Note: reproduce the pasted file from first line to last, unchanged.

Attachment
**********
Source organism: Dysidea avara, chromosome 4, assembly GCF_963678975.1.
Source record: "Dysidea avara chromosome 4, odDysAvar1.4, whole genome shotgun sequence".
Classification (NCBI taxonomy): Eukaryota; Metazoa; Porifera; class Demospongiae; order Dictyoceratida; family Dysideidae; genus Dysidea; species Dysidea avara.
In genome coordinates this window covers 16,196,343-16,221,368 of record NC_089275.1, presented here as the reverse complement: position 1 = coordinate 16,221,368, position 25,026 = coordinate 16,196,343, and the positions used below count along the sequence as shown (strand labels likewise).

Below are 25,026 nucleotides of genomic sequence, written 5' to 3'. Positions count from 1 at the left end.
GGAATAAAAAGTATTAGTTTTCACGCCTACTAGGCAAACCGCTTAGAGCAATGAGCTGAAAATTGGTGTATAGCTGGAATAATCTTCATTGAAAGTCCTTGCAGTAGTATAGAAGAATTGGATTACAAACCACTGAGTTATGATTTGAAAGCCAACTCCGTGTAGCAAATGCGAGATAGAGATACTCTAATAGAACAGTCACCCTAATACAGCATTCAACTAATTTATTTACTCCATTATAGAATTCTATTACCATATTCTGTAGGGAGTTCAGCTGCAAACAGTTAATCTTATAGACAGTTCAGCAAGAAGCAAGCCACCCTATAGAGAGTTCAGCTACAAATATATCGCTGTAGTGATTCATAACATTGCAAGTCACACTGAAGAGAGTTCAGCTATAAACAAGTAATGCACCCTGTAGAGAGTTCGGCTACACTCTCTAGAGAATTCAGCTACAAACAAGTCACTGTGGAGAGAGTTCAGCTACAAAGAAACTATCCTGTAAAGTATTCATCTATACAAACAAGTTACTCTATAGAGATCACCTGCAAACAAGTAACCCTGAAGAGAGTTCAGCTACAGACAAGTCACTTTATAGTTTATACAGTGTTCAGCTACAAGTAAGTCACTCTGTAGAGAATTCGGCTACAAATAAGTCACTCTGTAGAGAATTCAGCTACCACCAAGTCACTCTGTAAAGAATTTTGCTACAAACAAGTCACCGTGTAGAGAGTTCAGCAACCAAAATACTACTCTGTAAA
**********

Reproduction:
Source organism: Dysidea avara, chromosome 4, assembly GCF_963678975.1.
Source record: "Dysidea avara chromosome 4, odDysAvar1.4, whole genome shotgun sequence".
Classification (NCBI taxonomy): Eukaryota; Metazoa; Porifera; class Demospongiae; order Dictyoceratida; family Dysideidae; genus Dysidea; species Dysidea avara.
In genome coordinates this window covers 16,196,343-16,221,368 of record NC_089275.1, presented here as the reverse complement: position 1 = coordinate 16,221,368, position 25,026 = coordinate 16,196,343, and the positions used below count along the sequence as shown (strand labels likewise).

Below are 25,026 nucleotides of genomic sequence, written 5' to 3'. Positions count from 1 at the left end.
GGAATAAAAAGTATTAGTTTTCACGCCTACTAGGCAAACCGCTTAGAGCAATGAGCTGAAAATTGGTGTATAGCTGGAATAATCTTCATTGAAAGTCCTTGCAGTAGTATAGAAGAATTGGATTACAAACCACTGAGTTATGATTTGAAAGCCAACTCCGTGTAGCAAATGCGAGATAGAGATACTCTAATAGAACAGTCACCCTAATACAGCATTCAACTAATTTATTTACTCCATTATAGAATTCTATTACCATATTCTGTAGGGAGTTCAGCTGCAAACAGTTAATCTTATAGACAGTTCAGCAAGAAGCAAGCCACCCTATAGAGAGTTCAGCTACAAATATATCGCTGTAGTGATTCATAACATTGCAAGTCACACTGAAGAGAGTTCAGCTATAAACAAGTAATGCACCCTGTAGAGAGTTCGGCTACACTCTCTAGAGAATTCAGCTACAAACAAGTCACTGTGGAGAGAGTTCAGCTACAAAGAAACTATCCTGTAAAGTATTCATCTATACAAACAAGTTACTCTATAGAGATCACCTGCAAACAAGTAACCCTGAAGAGAGTTCAGCTACAGACAAGTCACTTTATAGTTTATACAGTGTTCAGCTACAAGTAAGTCACTCTGTAGAGAATTCGGCTACAAATAAGTCACTCTGTAGAGAATTCAGCTACCACCAAGTCACTCTGTAAAGAATTTTGCTACAAACAAGTCACCGTGTAGAGAGTTCAGCAACCAAAATACTACTCTGTAAA